From Bad Brains To Afro-Punk: An Analysis Of Identity, Consciousness, And Liberation Through Punk Rock From 19772010
This thesis provides a critical study of African Americans in punk rock. It highlights the music and culture as forms of consciousness and liberation, providing an analysis of selected lyrics as a reflection of such awareness. The discussion of black punk music importantly delves into areas that traditionally have been examined in relation to black experiences in the United States, as well as ideas specific to punk rock experiences. Some of the pertinent inquiries are: How does black punk rock express a reaction to prevalent stereotypes of black people? Why and how might this music/culture be seen as "white"? Does the movement reflect a self-hatred, or does it contribute to liberation from prescribed roles for African Americans? What factors led to the rejection of rock and more specifically, punk rock, in the black community? What does this suggest for the future of black identification with punk and rock music? As the above questions are foundational ones, they serve as a guide for a thesis that investigates the notion of black identity with regard to music. This work examines the idea of punk rock not only as a form of self-love, but more importantly as an instrument for breaking the barriers of race-based generalization. Discussing the contributions of bands such as Bad Brains, The Objex, Whole Wheat Bread, and singer Tamar-kali, it analyzes the ways in which a non-mainstream music and culture both work to provide an environment that (re)defines blackness. Furthermore, it counters common surface-level assumptions that black punk rockers and audiences aspire to whiteness. By providing an explanation of the context in which punk rock was created, this thesis identifies African American influences and participants in the origins of punk rock. In addition, it conveys the messages of the genre through its own music, and addresses outside influences on its popularity.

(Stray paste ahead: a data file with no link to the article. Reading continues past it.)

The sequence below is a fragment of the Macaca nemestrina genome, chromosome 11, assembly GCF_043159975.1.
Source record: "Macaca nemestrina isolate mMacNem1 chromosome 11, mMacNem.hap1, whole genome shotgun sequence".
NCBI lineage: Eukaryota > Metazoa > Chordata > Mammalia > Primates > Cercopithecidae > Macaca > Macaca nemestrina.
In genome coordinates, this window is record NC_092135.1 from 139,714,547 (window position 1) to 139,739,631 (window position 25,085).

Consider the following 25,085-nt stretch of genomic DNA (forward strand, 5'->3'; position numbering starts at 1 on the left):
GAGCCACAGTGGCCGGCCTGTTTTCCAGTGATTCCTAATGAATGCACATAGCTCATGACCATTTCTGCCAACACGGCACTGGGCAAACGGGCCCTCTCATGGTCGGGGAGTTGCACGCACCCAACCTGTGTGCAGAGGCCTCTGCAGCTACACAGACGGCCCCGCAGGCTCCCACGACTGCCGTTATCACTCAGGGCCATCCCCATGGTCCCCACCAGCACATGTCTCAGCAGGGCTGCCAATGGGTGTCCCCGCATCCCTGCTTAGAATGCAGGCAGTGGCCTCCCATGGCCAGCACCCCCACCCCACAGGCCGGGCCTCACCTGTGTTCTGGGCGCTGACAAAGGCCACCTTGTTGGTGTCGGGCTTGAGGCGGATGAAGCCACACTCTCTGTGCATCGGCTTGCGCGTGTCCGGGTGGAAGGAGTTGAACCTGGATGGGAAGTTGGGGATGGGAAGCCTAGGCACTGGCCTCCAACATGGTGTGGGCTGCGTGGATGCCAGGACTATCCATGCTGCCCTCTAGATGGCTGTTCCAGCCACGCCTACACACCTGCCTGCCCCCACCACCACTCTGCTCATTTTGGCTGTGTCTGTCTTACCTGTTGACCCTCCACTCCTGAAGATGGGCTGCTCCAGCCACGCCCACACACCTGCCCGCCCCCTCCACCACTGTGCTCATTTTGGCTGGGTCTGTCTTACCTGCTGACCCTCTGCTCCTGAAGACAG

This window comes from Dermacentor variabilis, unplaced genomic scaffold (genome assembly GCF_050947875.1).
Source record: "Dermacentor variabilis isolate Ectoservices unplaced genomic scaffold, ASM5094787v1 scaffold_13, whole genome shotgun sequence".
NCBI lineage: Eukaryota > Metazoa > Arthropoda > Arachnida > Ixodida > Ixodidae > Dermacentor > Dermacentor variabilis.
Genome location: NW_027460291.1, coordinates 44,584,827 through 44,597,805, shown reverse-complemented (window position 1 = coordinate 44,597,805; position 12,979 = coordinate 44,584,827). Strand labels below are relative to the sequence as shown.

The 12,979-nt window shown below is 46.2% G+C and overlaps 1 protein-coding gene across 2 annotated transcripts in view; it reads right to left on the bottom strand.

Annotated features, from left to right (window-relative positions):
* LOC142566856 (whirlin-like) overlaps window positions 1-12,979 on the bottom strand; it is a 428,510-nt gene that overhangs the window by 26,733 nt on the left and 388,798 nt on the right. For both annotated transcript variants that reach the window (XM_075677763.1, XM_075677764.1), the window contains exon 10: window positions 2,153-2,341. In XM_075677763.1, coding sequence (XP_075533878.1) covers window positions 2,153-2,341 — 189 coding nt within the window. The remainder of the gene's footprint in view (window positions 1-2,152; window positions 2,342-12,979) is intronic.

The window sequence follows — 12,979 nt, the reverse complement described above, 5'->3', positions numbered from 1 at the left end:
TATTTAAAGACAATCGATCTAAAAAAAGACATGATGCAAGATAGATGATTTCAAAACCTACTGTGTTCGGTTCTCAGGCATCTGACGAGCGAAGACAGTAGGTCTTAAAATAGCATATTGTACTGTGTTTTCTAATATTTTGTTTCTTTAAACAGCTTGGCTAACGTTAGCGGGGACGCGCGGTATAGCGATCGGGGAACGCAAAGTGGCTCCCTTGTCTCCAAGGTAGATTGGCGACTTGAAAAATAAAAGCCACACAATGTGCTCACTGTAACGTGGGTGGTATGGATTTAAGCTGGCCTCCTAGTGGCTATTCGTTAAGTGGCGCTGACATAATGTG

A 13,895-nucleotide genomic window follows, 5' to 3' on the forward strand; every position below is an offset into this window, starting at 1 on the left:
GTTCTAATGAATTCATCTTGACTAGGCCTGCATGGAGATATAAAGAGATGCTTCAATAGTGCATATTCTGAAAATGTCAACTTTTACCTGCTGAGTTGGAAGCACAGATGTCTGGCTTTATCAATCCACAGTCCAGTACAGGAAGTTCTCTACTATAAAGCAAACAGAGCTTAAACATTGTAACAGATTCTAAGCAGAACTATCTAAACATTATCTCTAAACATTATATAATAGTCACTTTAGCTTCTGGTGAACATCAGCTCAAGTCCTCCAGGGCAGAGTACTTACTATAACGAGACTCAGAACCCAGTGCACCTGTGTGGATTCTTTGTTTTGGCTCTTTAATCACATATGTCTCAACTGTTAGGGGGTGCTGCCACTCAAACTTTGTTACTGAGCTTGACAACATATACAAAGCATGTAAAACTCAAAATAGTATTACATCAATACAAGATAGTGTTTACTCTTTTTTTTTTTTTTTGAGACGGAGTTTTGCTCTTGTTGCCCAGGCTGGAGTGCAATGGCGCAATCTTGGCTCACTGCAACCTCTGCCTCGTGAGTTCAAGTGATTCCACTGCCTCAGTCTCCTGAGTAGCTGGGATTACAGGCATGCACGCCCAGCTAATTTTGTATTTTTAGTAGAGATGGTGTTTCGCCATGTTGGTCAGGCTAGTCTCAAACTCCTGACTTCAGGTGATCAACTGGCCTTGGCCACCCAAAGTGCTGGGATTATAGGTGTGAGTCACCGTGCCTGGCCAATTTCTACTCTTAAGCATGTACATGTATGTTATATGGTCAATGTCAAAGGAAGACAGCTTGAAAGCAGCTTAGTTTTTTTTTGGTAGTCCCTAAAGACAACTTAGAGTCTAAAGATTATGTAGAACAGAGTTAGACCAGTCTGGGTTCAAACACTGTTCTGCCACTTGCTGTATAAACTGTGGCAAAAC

dissertation or thesis